Step 2 of Revenue Recognition: Identify Performance Obligations

According to the Financial Accounting Standards Board’s (FASB’s) Revenue from Contracts with Customers (referred to hereafter as “the standard”), there are five steps to the revenue recognition process. In this article, we discuss the second step of recognizing revenue: identifying performance obligations.

Performance Obligations Basics

A performance obligation is a contracted party’s promise to transfer a good or service to a customer. This promise may be either implied or explicitly stated in the contract. Identifying these obligations is crucial because doing so could affect when and how much of the allocated revenue of each identified performance obligation will be recognized.

One factor that impacts when recognition occurs is the time frame in which the contracted party fulfills the performance obligation. The standard notes that allocated revenue for a performance obligation may be recognized over a period of time – as opposed to at a point in time – if the obligation satisfies certain criteria. One criterion is that the contracted party’s “performance creates or enhances an asset (for example, work in progress) that the customer controls as the asset is enhanced or created.” For instance, when a construction company has a contract to construct a building on the customer’s land, the customer generally controls any work in progress resulting from the construction company’s performance, indicating that the project is being transferred to the customer over time.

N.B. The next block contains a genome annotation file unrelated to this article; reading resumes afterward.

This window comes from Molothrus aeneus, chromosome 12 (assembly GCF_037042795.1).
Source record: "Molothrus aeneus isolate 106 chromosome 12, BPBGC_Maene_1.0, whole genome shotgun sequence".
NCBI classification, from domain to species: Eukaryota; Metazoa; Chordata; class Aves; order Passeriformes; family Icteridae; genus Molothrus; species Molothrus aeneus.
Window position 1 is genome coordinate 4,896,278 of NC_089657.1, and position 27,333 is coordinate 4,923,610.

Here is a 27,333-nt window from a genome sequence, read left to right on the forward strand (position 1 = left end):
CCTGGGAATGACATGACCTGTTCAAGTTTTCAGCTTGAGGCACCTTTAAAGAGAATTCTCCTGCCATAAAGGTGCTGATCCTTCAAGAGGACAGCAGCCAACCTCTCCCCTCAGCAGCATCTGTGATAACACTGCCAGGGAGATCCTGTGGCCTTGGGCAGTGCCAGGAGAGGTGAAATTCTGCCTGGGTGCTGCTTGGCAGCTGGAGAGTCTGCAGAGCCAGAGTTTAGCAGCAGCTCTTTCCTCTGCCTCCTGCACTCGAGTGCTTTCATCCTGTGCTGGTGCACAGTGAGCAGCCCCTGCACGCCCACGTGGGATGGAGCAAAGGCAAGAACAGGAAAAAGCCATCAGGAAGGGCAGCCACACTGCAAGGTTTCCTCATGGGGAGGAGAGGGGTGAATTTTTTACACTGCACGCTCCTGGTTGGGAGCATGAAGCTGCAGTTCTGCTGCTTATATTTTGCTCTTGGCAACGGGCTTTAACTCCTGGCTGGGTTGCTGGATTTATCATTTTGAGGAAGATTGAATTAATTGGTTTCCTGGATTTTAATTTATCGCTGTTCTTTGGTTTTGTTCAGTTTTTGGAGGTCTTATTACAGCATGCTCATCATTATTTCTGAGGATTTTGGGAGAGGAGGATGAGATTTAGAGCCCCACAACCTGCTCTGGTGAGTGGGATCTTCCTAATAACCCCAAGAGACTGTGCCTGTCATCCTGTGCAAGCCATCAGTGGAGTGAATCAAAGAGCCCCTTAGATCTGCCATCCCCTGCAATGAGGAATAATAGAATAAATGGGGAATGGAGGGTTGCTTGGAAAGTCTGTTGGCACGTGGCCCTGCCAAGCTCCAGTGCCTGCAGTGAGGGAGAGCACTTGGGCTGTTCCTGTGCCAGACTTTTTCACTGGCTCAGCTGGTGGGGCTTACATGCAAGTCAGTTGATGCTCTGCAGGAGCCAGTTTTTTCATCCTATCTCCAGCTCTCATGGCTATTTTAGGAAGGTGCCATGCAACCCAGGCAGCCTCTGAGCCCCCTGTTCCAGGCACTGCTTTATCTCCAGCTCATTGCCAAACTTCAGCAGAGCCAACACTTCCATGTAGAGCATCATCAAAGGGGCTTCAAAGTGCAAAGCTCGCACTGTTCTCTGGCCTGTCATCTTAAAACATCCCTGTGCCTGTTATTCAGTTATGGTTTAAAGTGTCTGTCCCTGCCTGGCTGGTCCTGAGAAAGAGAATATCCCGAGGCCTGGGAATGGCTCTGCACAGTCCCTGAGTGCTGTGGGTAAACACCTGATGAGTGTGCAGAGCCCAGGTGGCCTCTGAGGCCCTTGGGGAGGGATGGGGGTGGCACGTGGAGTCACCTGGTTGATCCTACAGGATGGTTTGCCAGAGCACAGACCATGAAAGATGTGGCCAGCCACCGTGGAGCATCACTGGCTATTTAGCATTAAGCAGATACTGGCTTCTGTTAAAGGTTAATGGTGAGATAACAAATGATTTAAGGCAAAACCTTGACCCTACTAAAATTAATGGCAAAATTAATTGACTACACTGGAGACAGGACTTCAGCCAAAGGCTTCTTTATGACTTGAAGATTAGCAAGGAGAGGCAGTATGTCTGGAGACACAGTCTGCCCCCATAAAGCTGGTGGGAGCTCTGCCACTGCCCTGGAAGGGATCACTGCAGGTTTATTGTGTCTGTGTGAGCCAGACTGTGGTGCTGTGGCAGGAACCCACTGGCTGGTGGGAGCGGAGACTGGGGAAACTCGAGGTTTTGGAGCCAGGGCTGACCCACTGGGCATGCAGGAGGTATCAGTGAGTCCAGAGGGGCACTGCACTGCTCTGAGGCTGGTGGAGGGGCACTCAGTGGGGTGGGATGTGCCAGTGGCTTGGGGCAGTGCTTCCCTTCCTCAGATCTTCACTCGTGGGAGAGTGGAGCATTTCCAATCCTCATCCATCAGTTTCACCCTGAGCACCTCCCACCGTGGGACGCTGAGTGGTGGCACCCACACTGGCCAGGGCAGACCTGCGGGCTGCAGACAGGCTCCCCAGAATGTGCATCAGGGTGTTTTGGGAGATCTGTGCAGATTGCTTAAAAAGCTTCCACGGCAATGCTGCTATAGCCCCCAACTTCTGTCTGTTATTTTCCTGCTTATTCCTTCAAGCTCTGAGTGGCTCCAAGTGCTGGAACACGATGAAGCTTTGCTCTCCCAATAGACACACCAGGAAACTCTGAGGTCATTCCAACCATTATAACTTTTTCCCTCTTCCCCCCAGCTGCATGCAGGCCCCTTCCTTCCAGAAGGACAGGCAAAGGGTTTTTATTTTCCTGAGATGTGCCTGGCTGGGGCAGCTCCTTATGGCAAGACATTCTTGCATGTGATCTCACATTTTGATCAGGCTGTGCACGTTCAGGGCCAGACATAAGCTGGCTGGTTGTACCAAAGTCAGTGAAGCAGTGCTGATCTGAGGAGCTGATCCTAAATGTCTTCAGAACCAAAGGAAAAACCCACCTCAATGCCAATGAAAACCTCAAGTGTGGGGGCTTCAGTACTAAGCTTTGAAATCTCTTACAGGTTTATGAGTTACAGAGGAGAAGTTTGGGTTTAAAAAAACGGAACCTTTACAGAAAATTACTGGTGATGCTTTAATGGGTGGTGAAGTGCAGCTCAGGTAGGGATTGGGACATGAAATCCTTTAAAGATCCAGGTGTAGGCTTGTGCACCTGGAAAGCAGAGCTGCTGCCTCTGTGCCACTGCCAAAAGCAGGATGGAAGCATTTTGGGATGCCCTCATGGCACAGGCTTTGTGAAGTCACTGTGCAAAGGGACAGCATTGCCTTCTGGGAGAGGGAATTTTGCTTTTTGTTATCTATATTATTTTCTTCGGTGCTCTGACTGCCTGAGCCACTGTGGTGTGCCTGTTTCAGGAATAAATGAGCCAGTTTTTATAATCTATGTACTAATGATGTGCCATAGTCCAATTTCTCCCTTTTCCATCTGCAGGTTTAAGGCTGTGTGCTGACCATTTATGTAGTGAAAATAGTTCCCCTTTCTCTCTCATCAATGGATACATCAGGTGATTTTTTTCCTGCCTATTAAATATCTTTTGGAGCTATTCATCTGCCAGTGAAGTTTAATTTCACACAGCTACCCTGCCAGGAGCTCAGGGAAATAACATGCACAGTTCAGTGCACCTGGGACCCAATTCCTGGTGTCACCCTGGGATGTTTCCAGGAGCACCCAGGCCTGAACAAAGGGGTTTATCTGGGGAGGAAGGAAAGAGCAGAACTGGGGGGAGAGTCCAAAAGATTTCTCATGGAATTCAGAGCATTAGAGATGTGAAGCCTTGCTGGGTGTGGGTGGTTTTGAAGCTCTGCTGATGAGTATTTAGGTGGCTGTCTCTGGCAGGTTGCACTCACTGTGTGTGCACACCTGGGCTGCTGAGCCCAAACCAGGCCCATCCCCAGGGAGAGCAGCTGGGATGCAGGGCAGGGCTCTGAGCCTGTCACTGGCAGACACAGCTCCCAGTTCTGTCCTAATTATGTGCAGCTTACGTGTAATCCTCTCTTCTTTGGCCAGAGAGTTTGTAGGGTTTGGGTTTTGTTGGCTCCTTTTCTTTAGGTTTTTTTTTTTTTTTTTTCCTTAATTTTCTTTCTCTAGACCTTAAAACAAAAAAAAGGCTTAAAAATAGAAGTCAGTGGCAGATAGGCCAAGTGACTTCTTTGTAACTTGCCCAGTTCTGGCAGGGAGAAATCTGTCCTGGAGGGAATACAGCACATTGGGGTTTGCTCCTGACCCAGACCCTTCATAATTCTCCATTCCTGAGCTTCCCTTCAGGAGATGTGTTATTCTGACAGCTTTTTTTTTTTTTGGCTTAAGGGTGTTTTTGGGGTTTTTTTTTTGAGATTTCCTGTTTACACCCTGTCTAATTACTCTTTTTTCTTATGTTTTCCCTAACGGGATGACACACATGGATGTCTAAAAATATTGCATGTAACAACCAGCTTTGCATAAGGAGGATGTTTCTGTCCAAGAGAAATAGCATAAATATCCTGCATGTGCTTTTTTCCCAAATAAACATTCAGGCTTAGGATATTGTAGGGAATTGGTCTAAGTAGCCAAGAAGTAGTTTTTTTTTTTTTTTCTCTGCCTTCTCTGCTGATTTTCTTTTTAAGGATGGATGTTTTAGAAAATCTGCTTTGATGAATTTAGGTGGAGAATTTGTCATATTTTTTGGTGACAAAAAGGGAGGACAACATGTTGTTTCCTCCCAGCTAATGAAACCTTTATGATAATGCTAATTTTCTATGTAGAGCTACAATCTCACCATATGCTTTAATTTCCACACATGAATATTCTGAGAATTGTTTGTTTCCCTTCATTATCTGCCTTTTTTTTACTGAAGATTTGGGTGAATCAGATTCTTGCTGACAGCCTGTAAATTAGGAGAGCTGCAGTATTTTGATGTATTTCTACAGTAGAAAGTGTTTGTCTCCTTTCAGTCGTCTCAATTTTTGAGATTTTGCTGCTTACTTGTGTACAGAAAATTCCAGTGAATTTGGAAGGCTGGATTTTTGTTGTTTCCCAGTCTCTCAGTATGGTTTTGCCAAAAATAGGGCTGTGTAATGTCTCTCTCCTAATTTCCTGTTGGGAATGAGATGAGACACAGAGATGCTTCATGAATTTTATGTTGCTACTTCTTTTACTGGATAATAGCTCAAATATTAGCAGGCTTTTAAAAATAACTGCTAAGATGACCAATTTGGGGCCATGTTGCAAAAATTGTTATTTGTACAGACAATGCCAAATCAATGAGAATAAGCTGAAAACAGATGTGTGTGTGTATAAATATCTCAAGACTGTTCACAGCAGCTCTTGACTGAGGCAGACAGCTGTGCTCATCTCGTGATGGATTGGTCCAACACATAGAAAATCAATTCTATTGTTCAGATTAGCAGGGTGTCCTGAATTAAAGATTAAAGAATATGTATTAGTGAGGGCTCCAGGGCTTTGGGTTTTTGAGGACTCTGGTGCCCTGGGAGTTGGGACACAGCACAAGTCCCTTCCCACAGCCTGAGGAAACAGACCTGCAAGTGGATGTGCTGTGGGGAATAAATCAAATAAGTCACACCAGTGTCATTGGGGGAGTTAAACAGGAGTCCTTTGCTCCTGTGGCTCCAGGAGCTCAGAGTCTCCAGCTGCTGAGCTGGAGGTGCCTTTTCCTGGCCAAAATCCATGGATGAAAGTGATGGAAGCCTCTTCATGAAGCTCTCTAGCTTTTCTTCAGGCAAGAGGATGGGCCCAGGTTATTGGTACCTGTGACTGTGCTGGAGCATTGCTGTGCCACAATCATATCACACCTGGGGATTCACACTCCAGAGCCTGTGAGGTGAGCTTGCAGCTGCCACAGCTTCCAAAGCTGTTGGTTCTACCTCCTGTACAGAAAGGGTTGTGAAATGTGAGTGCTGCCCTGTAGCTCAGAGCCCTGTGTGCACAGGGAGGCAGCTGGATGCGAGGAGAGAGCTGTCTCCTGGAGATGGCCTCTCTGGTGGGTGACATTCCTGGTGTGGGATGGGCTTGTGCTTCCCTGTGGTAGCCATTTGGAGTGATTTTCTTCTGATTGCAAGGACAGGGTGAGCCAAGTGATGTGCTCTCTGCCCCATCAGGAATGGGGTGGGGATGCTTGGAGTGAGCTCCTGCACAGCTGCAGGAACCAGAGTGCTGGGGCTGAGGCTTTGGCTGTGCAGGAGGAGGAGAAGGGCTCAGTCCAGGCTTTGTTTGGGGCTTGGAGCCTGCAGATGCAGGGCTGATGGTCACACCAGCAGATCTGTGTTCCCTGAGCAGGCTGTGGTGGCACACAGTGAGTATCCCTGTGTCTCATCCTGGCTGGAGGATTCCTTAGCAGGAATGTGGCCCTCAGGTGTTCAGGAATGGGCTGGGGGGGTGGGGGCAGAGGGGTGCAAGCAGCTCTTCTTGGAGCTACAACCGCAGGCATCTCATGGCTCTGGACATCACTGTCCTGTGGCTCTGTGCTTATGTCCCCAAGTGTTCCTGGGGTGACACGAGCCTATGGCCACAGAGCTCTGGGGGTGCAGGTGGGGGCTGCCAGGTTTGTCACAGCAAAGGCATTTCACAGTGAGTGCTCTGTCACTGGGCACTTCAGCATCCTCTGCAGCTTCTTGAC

Recognizing Intellectual Property Revenue

A specific type of performance obligation worth mentioning is a license on intellectual property. When to recognize revenue from a license depends on a number of factors, one of which is the type of intellectual property – functional or symbolic – the license covers.

1. Functional intellectual property.
A license of functional intellectual property allows a customer to use the property without requiring continuous maintenance or support from the licensor. One example of such property is accounting software that helps a business manage its finances. Because the licensor does not have to provide ongoing service during the license period, revenue from this property type may be recognized at a point in time.

2. Symbolic intellectual property.
With symbolic intellectual property – such as brands, logos, and sports team names – the licensor must continuously maintain value of its property during the license period. For instance, a restaurant may have a license to use a basketball team’s logo for a specific promotion. If the team does little to uphold its own value, then its logo could be detrimental to the restaurant’s promotion. Given the licensor’s ongoing responsibilities, revenue from this type is recognized over a period of time.

CRI Can Guide You on the Winding Path

It may seem as though the revenue recognition maze has plenty of “blind alleys,” but CRI is here to help you steer clear of dead ends. Contact us if you need assistance identifying performance obligations in your contracts.